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Trouble in the Air: From Seattle to Yakima to Spokane, WA residents’ health at risk from numerous dirty air days in 2016

For Immediate Release

Seattle, WA – With the Trump administration proposing to weaken federal air quality and global warming emissions standards, air pollution remains a threat to public health. According to a new report by Environment Washington Research & Policy Center 3.8 million people in the Seattle-Tacoma-Bellevue metropolitan area experienced 26 days of degraded air quality in 2016, 250,000 people in Yakima experienced 84 days of degraded air quality, and 554,000 people in Spokane-Spokane Valley experienced 51 days of degraded air quality, increasing the risk of premature death, asthma attacks and other adverse health impacts.

“All Washingtonians should be able to breathe clean air. Even one day with polluted air is too many,” said Bruce Speight, Director of Environment Washington Research & Policy Center. “To make dirty air days a thing of the past, we need to strengthen existing air quality protections and reduce global warming pollution.”

For the report, Trouble in the Air: Millions of Americans Breathe Polluted Air, Environment Washington Research & Policy Center, Frontier Group and WashPIRG Foundation reviewed Environmental Protection Agency records of air pollution levels across the country, focusing on smog and particulate pollution – harmful pollutants that come from burning fossil fuels such as coal, diesel, gasoline and natural gas.

“There's no safe level of exposure to smog and particulate pollution,” said Elizabeth Ridlington, Policy Analyst with Frontier Group and co-author of the report. "Even low levels of smog and particulate pollution are bad for health and can increase deaths."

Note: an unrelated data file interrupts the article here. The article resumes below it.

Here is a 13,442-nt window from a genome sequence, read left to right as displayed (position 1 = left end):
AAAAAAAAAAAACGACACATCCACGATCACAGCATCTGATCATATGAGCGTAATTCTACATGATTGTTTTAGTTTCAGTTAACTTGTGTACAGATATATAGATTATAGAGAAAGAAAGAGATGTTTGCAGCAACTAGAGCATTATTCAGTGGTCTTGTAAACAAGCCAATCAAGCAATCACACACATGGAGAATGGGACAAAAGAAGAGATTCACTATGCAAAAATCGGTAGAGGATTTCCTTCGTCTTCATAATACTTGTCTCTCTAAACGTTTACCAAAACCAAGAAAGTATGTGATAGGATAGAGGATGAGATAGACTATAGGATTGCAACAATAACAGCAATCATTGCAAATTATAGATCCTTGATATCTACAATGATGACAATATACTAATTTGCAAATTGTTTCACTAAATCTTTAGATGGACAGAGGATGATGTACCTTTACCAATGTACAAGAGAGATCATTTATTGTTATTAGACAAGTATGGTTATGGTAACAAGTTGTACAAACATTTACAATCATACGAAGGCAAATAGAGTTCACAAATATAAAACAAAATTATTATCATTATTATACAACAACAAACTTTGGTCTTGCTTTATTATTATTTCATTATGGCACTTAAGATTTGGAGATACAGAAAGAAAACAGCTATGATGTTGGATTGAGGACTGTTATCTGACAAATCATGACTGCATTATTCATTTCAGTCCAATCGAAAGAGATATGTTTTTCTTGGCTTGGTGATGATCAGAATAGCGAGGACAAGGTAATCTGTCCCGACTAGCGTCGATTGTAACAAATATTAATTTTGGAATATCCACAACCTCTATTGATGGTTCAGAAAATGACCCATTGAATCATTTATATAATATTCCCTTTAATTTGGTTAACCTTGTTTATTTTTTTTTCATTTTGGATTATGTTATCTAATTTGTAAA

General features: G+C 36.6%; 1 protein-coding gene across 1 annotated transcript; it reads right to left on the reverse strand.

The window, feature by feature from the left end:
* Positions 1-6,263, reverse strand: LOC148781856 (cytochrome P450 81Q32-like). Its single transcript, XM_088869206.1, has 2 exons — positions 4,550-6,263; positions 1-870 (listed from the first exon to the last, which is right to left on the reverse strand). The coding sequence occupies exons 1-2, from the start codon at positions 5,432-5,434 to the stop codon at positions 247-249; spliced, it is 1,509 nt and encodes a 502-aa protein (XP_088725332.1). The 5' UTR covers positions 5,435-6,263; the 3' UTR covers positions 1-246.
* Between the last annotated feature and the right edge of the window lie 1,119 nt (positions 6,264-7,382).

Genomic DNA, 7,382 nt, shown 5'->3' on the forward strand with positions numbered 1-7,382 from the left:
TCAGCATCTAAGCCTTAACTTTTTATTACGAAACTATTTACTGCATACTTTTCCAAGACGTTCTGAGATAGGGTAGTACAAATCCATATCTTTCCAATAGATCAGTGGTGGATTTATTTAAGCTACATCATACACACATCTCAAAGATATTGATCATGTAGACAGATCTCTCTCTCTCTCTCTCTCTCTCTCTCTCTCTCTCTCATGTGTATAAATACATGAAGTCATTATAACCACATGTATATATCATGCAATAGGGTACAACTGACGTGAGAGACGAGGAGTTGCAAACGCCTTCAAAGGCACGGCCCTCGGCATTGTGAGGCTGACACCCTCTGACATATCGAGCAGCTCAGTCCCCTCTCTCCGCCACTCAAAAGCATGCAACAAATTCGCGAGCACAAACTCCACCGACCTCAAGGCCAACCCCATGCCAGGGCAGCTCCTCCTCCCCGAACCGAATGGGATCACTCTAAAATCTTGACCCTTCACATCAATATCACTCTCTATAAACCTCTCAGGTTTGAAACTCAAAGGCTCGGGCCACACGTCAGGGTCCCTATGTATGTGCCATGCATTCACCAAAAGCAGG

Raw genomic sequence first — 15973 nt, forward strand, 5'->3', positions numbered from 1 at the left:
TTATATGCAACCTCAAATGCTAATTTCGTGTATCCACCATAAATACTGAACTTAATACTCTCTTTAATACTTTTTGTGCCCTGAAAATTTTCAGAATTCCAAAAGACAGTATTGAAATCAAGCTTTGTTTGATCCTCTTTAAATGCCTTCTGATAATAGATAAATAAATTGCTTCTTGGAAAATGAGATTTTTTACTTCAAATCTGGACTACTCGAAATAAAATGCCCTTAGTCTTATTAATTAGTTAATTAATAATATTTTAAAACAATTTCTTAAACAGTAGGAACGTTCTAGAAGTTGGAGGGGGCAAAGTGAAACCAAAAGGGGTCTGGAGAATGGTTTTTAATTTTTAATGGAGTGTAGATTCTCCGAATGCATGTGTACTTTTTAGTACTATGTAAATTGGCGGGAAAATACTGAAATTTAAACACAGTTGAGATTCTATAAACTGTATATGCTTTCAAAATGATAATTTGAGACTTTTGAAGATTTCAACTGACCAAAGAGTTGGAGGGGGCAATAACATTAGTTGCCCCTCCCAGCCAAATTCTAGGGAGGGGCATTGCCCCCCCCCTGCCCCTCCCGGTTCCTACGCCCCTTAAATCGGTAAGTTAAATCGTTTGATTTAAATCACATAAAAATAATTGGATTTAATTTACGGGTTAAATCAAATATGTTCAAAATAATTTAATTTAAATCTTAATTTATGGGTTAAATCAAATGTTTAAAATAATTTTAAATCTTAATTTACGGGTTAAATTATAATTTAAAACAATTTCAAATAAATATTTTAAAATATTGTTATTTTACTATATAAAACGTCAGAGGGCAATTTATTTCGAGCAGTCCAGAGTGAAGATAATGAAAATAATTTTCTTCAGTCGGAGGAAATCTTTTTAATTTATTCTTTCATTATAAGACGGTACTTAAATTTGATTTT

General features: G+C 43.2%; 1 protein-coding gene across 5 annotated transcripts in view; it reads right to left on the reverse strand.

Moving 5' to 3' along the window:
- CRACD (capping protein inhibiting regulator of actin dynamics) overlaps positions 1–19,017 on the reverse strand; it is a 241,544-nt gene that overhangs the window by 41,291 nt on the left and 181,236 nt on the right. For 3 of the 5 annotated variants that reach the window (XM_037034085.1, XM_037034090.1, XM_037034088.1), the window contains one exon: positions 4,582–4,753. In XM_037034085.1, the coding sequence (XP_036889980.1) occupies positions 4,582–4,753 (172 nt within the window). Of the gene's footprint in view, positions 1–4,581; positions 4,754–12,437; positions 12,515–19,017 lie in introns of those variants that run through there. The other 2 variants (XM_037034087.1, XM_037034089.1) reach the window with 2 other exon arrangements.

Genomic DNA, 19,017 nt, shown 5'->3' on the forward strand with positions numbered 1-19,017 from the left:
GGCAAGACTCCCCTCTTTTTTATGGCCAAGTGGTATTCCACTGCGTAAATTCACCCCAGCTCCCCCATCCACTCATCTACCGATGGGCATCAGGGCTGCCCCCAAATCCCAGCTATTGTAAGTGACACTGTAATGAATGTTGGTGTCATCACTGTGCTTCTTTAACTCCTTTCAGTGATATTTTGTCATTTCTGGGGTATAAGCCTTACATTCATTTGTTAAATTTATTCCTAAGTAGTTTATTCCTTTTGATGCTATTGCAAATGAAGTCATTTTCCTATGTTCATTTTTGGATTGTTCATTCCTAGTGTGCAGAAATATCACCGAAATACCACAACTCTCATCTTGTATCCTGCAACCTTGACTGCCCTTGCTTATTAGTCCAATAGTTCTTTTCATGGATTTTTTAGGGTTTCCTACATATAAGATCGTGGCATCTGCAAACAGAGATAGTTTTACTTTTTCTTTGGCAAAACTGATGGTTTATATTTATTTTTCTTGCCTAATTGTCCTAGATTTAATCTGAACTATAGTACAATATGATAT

Also, wildfires, already increasing in intensity and frequency due to drought and higher temperatures, create particulates and other air pollution that can travel for hundreds of miles.

These troubling findings come at a time when the Trump administration has announced new guidelines to weaken the federal clean car standards, a critical program to cut global warming emissions and increase fuel efficiency. In late June, EPA Administrator Scott Pruitt announced the agency will review the federal ozone standard -- a standard he sued to stop when he was Oklahoma’s attorney general.

The report’s authors called on the federal government to strengthen, not weaken, the clean car standards and continue to allow states to adopt stronger vehicle pollution standards. The authors also called on EPA to strengthen ozone and particulate pollution standards.

“To protect our health, we must keep cutting smog, particulate pollution and global warming emissions,” said Speight. “We must accelerate our progress, not hit the brakes on effective programs like the federal clean car standards.”

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Environment Washington Research & Policy Center is dedicated to protecting our air, water and open spaces. We investigate problems, craft solutions, educate the public and decision-makers, and help the public make their voices heard in local, state and national debates over the quality of our environment and our lives. www.environmentwashingtoncenter.org.